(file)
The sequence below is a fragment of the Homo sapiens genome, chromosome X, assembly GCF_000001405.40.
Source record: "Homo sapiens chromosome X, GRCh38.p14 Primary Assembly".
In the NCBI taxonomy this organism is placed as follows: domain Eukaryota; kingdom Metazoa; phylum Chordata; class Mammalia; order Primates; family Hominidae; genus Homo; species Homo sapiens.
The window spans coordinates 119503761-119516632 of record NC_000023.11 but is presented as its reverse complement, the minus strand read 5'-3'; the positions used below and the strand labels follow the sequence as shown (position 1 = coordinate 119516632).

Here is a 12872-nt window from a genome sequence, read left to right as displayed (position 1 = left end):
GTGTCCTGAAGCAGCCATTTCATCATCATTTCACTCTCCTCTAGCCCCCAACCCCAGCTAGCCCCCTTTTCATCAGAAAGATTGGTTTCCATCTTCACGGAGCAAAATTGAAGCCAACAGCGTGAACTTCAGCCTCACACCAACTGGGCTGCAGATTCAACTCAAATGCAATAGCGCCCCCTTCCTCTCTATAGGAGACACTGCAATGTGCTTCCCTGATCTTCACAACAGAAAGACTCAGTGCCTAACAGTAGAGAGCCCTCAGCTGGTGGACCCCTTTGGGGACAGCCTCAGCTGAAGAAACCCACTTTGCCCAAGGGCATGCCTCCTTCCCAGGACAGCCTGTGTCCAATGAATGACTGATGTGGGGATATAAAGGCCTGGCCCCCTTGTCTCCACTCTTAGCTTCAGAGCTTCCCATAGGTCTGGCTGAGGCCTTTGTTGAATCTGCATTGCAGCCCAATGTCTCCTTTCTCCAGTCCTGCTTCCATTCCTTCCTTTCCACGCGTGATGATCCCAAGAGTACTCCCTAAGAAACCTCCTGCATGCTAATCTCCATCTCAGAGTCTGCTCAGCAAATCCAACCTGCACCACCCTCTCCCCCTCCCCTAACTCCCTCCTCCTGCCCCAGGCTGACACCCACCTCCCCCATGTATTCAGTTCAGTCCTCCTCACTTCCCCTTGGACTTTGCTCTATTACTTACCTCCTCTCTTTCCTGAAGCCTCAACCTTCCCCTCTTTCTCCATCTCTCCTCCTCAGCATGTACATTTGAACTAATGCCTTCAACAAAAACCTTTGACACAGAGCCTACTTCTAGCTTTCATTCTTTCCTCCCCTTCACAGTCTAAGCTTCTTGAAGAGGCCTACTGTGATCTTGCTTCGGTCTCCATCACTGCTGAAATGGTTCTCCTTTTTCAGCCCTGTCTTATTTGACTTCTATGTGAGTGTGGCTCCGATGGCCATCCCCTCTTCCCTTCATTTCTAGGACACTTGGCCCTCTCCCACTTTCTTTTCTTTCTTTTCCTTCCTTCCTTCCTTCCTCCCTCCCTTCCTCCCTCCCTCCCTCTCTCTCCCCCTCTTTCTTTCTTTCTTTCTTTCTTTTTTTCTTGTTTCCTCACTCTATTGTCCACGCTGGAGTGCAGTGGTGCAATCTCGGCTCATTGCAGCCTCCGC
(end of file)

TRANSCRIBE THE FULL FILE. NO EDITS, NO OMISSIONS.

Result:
The sequence below is a fragment of the Homo sapiens genome, chromosome X, assembly GCF_000001405.40.
Source record: "Homo sapiens chromosome X, GRCh38.p14 Primary Assembly".
In the NCBI taxonomy this organism is placed as follows: domain Eukaryota; kingdom Metazoa; phylum Chordata; class Mammalia; order Primates; family Hominidae; genus Homo; species Homo sapiens.
The window spans coordinates 119503761-119516632 of record NC_000023.11 but is presented as its reverse complement, the minus strand read 5'-3'; the positions used below and the strand labels follow the sequence as shown (position 1 = coordinate 119516632).

Here is a 12872-nt window from a genome sequence, read left to right as displayed (position 1 = left end):
GTGTCCTGAAGCAGCCATTTCATCATCATTTCACTCTCCTCTAGCCCCCAACCCCAGCTAGCCCCCTTTTCATCAGAAAGATTGGTTTCCATCTTCACGGAGCAAAATTGAAGCCAACAGCGTGAACTTCAGCCTCACACCAACTGGGCTGCAGATTCAACTCAAATGCAATAGCGCCCCCTTCCTCTCTATAGGAGACACTGCAATGTGCTTCCCTGATCTTCACAACAGAAAGACTCAGTGCCTAACAGTAGAGAGCCCTCAGCTGGTGGACCCCTTTGGGGACAGCCTCAGCTGAAGAAACCCACTTTGCCCAAGGGCATGCCTCCTTCCCAGGACAGCCTGTGTCCAATGAATGACTGATGTGGGGATATAAAGGCCTGGCCCCCTTGTCTCCACTCTTAGCTTCAGAGCTTCCCATAGGTCTGGCTGAGGCCTTTGTTGAATCTGCATTGCAGCCCAATGTCTCCTTTCTCCAGTCCTGCTTCCATTCCTTCCTTTCCACGCGTGATGATCCCAAGAGTACTCCCTAAGAAACCTCCTGCATGCTAATCTCCATCTCAGAGTCTGCTCAGCAAATCCAACCTGCACCACCCTCTCCCCCTCCCCTAACTCCCTCCTCCTGCCCCAGGCTGACACCCACCTCCCCCATGTATTCAGTTCAGTCCTCCTCACTTCCCCTTGGACTTTGCTCTATTACTTACCTCCTCTCTTTCCTGAAGCCTCAACCTTCCCCTCTTTCTCCATCTCTCCTCCTCAGCATGTACATTTGAACTAATGCCTTCAACAAAAACCTTTGACACAGAGCCTACTTCTAGCTTTCATTCTTTCCTCCCCTTCACAGTCTAAGCTTCTTGAAGAGGCCTACTGTGATCTTGCTTCGGTCTCCATCACTGCTGAAATGGTTCTCCTTTTTCAGCCCTGTCTTATTTGACTTCTATGTGAGTGTGGCTCCGATGGCCATCCCCTCTTCCCTTCATTTCTAGGACACTTGGCCCTCTCCCACTTTCTTTTCTTTCTTTTCCTTCCTTCCTTCCTTCCTCCCTCCCTTCCTCCCTCCCTCCCTCTCTCTCCCCCTCTTTCTTTCTTTCTTTCTTTCTTTTTTTCTTGTTTCCTCACTCTATTGTCCACGCTGGAGTGCAGTGGTGCAATCTCGGCTCATTGCAGCCTCCGC